LB Cody Barton’s journey to NFL started in basement
Good habits seldom are learned easily. At age 12, Cody Barton formed his.
April 22, 2019 - 7:12 pm
Updated April 22, 2019 - 7:57 pm
ALAMEDA, Calif. — Good habits seldom are learned easily.
At age 12, Cody Barton formed his.
A bedroom alarm sounded at 5 a.m. He and older brother Jackson trudged downstairs to the family basement in Salt Lake City where their father led a workout circuit lasting about 35 minutes. They jumped rope. They did pushups and situps. They held plank and wall-sit positions while being silently timed. Music played to simulate a gym environment.
“The first few years,” Barton said in a phone interview, “I did not like it.”
The linebacker from Utah is expected to be drafted as early as Friday during the third round or Saturday in the fourth. The Raiders, who don’t own a third-round pick, are one possible destination. Barton epitomizes a prospect whose mental profile fits the franchise’s mold, someone whose love for football is tethered to mental toughness and work ethic. He credits his father for ingraining those qualities.
Last year, Barton led Utah with 116 tackles in his first season as a full-time starter. He received the Pat Tillman Award in January at the East-West Shrine Game for demonstrating intelligence, service and sportsmanship. In March, he impressed at the combine, where he ran the 40-yard dash in 4.64 seconds and stacked 30 reps on a 225-pound bench press.
Results require work over time.
Barton, 22, put in both.
Aside from his earliest seasons in youth football, there was little indication Barton would amount to an NFL player. Growing up, peers were bigger and stronger. His growth spurts arrived late, and he didn’t help himself with nutrition. As a child, his diet consisted of Go-Gurt, Life cereal, butter sandwiches — that’s butter and white bread — and Eggo waffles.
At one point, his mom sought advice.
“She’s like, ‘I can’t get him to eat anything else,’ ” said Paul Barton, Barton’s father. “The pediatrician said, ‘You don’t need to worry about it. Do you know any grown-ups who only eat Go-Gurts and Life cereal? … He’ll be fine.’”
Paul and wife Mikki Kane-Barton were athletes at Utah.
He played football and baseball. She starred in basketball and volleyball, being inducted into Utah’s Crimson Club Hall of Fame in 2003. Paul is 6 feet, 6 inches. Mikki is 6 foot. They have three sons and one daughter. When the two oldest sons were in middle school, Paul decided to initiate a workout and nutrition plan.
Jackson Barton, also in this draft class as a former Utah offensive tackle, had made the Little League “B” team instead of “A.”
Paul wanted to prepare his sons for athletics and life, and he hoped they’d earn college football scholarships.
“My friends said I was crazy doing it,” Paul said. “I had a program I wanted to do. I wanted not to talk about it. I just wanted to do it. You know what I mean? I don’t know if that makes sense. It’s not an experiment. My whole thing was to make them overall country-boy strong, mentally strong. … It was a very small time commitment they had to do to try to get better. It was a lifestyle commitment, too, with the food, but it wasn’t, ‘You can’t eat cheeseburgers. You can’t eat candy.’ It was normal stuff, and I tried to instill in them, ‘This is your work to do now, and the rest of the day is yours.’”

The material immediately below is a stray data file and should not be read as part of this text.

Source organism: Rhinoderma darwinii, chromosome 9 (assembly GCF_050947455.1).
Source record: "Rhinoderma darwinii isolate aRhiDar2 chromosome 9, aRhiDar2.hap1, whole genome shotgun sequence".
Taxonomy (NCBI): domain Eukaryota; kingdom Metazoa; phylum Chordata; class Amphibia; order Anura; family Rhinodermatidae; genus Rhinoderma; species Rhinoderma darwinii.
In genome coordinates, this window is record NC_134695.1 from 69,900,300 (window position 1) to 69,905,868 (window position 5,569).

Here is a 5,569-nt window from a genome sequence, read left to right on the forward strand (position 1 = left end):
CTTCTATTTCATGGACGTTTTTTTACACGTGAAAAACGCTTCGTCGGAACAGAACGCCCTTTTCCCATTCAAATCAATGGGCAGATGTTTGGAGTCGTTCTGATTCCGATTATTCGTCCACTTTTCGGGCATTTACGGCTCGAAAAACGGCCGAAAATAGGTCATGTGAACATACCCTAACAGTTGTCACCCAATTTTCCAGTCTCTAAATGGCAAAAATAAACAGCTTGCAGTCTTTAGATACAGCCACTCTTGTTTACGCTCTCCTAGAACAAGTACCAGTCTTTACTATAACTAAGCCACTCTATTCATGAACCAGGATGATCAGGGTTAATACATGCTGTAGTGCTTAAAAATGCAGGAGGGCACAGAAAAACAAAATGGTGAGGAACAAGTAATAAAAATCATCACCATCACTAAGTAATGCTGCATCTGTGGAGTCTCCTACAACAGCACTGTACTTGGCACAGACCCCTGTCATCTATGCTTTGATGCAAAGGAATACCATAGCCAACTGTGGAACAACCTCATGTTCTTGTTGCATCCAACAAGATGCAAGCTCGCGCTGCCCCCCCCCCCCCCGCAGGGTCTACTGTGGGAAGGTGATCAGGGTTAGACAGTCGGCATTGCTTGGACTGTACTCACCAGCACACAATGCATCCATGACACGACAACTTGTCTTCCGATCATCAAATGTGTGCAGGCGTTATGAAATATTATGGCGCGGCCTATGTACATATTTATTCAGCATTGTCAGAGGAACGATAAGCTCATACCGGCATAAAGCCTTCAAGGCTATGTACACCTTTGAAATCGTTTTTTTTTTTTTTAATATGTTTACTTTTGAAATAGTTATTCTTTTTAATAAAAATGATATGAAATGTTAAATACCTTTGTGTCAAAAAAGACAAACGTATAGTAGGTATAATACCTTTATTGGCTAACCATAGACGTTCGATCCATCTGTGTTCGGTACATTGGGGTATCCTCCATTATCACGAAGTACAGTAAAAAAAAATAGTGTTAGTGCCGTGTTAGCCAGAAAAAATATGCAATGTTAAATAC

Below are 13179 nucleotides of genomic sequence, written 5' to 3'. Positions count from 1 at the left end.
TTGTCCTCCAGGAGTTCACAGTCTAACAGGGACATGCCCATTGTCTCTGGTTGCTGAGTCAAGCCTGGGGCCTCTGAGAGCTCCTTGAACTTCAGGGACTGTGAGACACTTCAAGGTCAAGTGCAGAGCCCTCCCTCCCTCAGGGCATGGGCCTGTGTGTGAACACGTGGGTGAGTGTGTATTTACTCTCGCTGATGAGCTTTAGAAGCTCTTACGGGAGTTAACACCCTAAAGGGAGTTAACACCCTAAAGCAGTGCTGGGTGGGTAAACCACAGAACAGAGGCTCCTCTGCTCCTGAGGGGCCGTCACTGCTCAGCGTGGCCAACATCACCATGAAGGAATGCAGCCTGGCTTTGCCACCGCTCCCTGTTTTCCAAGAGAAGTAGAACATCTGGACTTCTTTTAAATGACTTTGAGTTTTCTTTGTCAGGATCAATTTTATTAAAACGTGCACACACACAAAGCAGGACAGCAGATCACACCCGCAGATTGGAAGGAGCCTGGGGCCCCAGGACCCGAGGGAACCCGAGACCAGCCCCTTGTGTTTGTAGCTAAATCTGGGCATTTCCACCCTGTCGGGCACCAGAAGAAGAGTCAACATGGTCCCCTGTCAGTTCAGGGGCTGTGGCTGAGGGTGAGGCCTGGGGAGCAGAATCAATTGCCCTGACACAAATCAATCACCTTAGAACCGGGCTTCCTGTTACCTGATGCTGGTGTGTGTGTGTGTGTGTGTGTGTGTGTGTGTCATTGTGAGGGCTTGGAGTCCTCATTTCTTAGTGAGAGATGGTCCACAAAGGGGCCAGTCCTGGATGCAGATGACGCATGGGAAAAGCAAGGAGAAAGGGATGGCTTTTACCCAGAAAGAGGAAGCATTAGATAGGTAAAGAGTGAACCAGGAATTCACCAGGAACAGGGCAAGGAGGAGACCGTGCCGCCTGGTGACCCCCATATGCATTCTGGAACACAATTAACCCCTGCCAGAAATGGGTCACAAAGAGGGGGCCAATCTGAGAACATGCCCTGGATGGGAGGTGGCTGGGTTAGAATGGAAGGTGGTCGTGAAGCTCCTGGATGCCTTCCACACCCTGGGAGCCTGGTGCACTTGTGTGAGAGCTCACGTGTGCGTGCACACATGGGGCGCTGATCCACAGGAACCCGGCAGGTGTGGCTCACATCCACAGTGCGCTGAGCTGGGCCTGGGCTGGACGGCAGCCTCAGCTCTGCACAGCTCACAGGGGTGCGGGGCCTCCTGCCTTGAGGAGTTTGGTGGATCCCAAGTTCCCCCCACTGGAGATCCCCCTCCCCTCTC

So, many mornings started at 5.
The two brothers woke themselves up. In the basement, Paul looked to tax them mentally more than physically. On a set, it was always reps of 10. He playfully toyed with them. For example, on a wall sit, they squatted against a wall for one minute while holding a small weight with outstretched arms. Paul might tap their arms. Or, while keeping time, more than a minute would pass, but he made them keep holding.
It was important to Paul they didn’t quit.
Afterward, he prepared a protein smoothie with spinach and fruit inside it. He packed them snacks, such as protein bars, trail mix and fruit, to eat between school periods.
“It taught me self-accountability and discipline,” said Barton, a team captain in 2018. “Now, if I sleep in on any day, I feel unproductive. I like getting up early because I feel when I get up early and work out and do something, it gets my day started on the right foot. It gets me going for the day. The hardest part, even to this day, is just literally getting your head off the pillow. But once you’re up, you’re up. That’s all you’ve got to do mentally is just be tough enough to get up.”
Cody and Jackson were taught other pillars.
There is always someone out there working harder. Do more. If you’re a backup doing the same as a starter, the starter will improve at the same rate, and you’ll remain static. When doing extra work, don’t go alone. Bring teammates with you.
Both sons earned scholarships at Utah.
There, Cody Barton switched from safety to linebacker. He worked to earn playing time. He’d ask the strength and conditioning staff what the workout schedule was for the summer. Upon learning which day was what body group, he’d jot onto a note card the workouts he’d do when the required ones were finished. Some teammates joined him.
Barton studied opponents in a similar fashion
He watched game film with teammates. Then he’d go home and watch more.
“He shows up the next day,” said ex-Utah linebacker Chase Hansen, “and he’s like, ‘Hey, I watched a bunch of film. Here’s what I found on UCLA. Here’s a tendency they have. Here’s where we can make plays.’ … He’s just obsessed, which in my mind is his best trait as a football player. It’s 24/7.”
It started at 5 a.m.
Contact reporter Michael Gehlken at firstname.lastname@example.org. Follow @GehlkenNFL on Twitter.